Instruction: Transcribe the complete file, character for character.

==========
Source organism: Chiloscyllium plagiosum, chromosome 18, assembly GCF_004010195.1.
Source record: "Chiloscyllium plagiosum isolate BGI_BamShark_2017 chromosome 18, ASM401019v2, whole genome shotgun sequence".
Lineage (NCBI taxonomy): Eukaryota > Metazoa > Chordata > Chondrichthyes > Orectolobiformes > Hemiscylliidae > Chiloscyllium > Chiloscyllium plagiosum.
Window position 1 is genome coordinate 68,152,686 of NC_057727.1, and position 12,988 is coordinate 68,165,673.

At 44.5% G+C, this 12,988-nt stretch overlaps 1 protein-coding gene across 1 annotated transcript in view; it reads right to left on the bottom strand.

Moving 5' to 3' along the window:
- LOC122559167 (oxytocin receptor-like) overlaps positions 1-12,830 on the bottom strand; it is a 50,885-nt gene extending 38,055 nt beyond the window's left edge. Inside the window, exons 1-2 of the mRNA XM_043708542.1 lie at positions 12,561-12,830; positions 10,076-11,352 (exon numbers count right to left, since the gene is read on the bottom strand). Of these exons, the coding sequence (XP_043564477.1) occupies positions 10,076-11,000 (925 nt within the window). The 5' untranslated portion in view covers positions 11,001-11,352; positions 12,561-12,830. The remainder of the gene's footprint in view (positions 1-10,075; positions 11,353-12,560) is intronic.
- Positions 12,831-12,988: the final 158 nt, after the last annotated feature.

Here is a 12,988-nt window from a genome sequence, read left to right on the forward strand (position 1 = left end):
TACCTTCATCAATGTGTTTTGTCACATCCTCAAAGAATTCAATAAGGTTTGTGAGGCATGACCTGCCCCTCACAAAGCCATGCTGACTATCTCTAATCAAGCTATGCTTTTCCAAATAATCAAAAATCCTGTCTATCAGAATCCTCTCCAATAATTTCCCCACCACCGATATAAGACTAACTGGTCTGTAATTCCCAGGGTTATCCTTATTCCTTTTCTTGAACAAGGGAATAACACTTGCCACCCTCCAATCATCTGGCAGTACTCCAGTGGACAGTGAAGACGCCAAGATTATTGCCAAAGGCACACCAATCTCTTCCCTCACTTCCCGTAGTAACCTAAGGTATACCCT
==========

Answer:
Source organism: Chiloscyllium plagiosum, chromosome 18, assembly GCF_004010195.1.
Source record: "Chiloscyllium plagiosum isolate BGI_BamShark_2017 chromosome 18, ASM401019v2, whole genome shotgun sequence".
Lineage (NCBI taxonomy): Eukaryota > Metazoa > Chordata > Chondrichthyes > Orectolobiformes > Hemiscylliidae > Chiloscyllium > Chiloscyllium plagiosum.
Window position 1 is genome coordinate 68,152,686 of NC_057727.1, and position 12,988 is coordinate 68,165,673.

At 44.5% G+C, this 12,988-nt stretch overlaps 1 protein-coding gene across 1 annotated transcript in view; it reads right to left on the bottom strand.

Moving 5' to 3' along the window:
- LOC122559167 (oxytocin receptor-like) overlaps positions 1-12,830 on the bottom strand; it is a 50,885-nt gene extending 38,055 nt beyond the window's left edge. Inside the window, exons 1-2 of the mRNA XM_043708542.1 lie at positions 12,561-12,830; positions 10,076-11,352 (exon numbers count right to left, since the gene is read on the bottom strand). Of these exons, the coding sequence (XP_043564477.1) occupies positions 10,076-11,000 (925 nt within the window). The 5' untranslated portion in view covers positions 11,001-11,352; positions 12,561-12,830. The remainder of the gene's footprint in view (positions 1-10,075; positions 11,353-12,560) is intronic.
- Positions 12,831-12,988: the final 158 nt, after the last annotated feature.

Here is a 12,988-nt window from a genome sequence, read left to right on the forward strand (position 1 = left end):
TACCTTCATCAATGTGTTTTGTCACATCCTCAAAGAATTCAATAAGGTTTGTGAGGCATGACCTGCCCCTCACAAAGCCATGCTGACTATCTCTAATCAAGCTATGCTTTTCCAAATAATCAAAAATCCTGTCTATCAGAATCCTCTCCAATAATTTCCCCACCACCGATATAAGACTAACTGGTCTGTAATTCCCAGGGTTATCCTTATTCCTTTTCTTGAACAAGGGAATAACACTTGCCACCCTCCAATCATCTGGCAGTACTCCAGTGGACAGTGAAGACGCCAAGATTATTGCCAAAGGCACACCAATCTCTTCCCTCACTTCCCGTAGTAACCTAAGGTATACCCT